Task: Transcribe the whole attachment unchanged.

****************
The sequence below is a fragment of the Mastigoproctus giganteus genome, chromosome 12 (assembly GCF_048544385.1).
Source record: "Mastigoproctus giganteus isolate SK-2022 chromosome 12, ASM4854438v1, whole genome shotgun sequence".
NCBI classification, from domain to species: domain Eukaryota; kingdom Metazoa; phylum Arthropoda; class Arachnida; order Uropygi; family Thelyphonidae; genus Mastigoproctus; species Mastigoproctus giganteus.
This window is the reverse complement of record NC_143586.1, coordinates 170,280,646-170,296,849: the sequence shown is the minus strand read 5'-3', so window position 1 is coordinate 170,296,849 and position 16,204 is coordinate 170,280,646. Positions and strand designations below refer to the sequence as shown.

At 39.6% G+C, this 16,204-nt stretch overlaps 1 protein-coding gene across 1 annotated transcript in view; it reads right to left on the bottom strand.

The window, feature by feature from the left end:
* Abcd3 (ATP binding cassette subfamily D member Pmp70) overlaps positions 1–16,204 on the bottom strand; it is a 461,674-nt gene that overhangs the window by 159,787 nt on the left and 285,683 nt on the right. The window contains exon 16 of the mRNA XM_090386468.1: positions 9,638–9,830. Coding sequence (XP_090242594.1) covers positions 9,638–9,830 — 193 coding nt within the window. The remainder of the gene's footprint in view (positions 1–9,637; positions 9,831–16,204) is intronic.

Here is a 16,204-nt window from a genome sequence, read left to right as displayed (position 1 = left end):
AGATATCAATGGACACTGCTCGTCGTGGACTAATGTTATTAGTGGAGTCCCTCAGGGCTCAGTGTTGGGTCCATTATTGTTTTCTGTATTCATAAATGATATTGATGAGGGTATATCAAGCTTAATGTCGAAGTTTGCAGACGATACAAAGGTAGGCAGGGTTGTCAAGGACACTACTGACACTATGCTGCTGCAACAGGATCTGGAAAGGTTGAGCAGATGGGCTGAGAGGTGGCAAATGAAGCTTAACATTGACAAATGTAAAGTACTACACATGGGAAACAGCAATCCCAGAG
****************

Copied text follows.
The sequence below is a fragment of the Mastigoproctus giganteus genome, chromosome 12 (assembly GCF_048544385.1).
Source record: "Mastigoproctus giganteus isolate SK-2022 chromosome 12, ASM4854438v1, whole genome shotgun sequence".
NCBI classification, from domain to species: domain Eukaryota; kingdom Metazoa; phylum Arthropoda; class Arachnida; order Uropygi; family Thelyphonidae; genus Mastigoproctus; species Mastigoproctus giganteus.
This window is the reverse complement of record NC_143586.1, coordinates 170,280,646-170,296,849: the sequence shown is the minus strand read 5'-3', so window position 1 is coordinate 170,296,849 and position 16,204 is coordinate 170,280,646. Positions and strand designations below refer to the sequence as shown.

At 39.6% G+C, this 16,204-nt stretch overlaps 1 protein-coding gene across 1 annotated transcript in view; it reads right to left on the bottom strand.

The window, feature by feature from the left end:
* Abcd3 (ATP binding cassette subfamily D member Pmp70) overlaps positions 1–16,204 on the bottom strand; it is a 461,674-nt gene that overhangs the window by 159,787 nt on the left and 285,683 nt on the right. The window contains exon 16 of the mRNA XM_090386468.1: positions 9,638–9,830. Coding sequence (XP_090242594.1) covers positions 9,638–9,830 — 193 coding nt within the window. The remainder of the gene's footprint in view (positions 1–9,637; positions 9,831–16,204) is intronic.

Here is a 16,204-nt window from a genome sequence, read left to right as displayed (position 1 = left end):
AGATATCAATGGACACTGCTCGTCGTGGACTAATGTTATTAGTGGAGTCCCTCAGGGCTCAGTGTTGGGTCCATTATTGTTTTCTGTATTCATAAATGATATTGATGAGGGTATATCAAGCTTAATGTCGAAGTTTGCAGACGATACAAAGGTAGGCAGGGTTGTCAAGGACACTACTGACACTATGCTGCTGCAACAGGATCTGGAAAGGTTGAGCAGATGGGCTGAGAGGTGGCAAATGAAGCTTAACATTGACAAATGTAAAGTACTACACATGGGAAACAGCAATCCCAGAG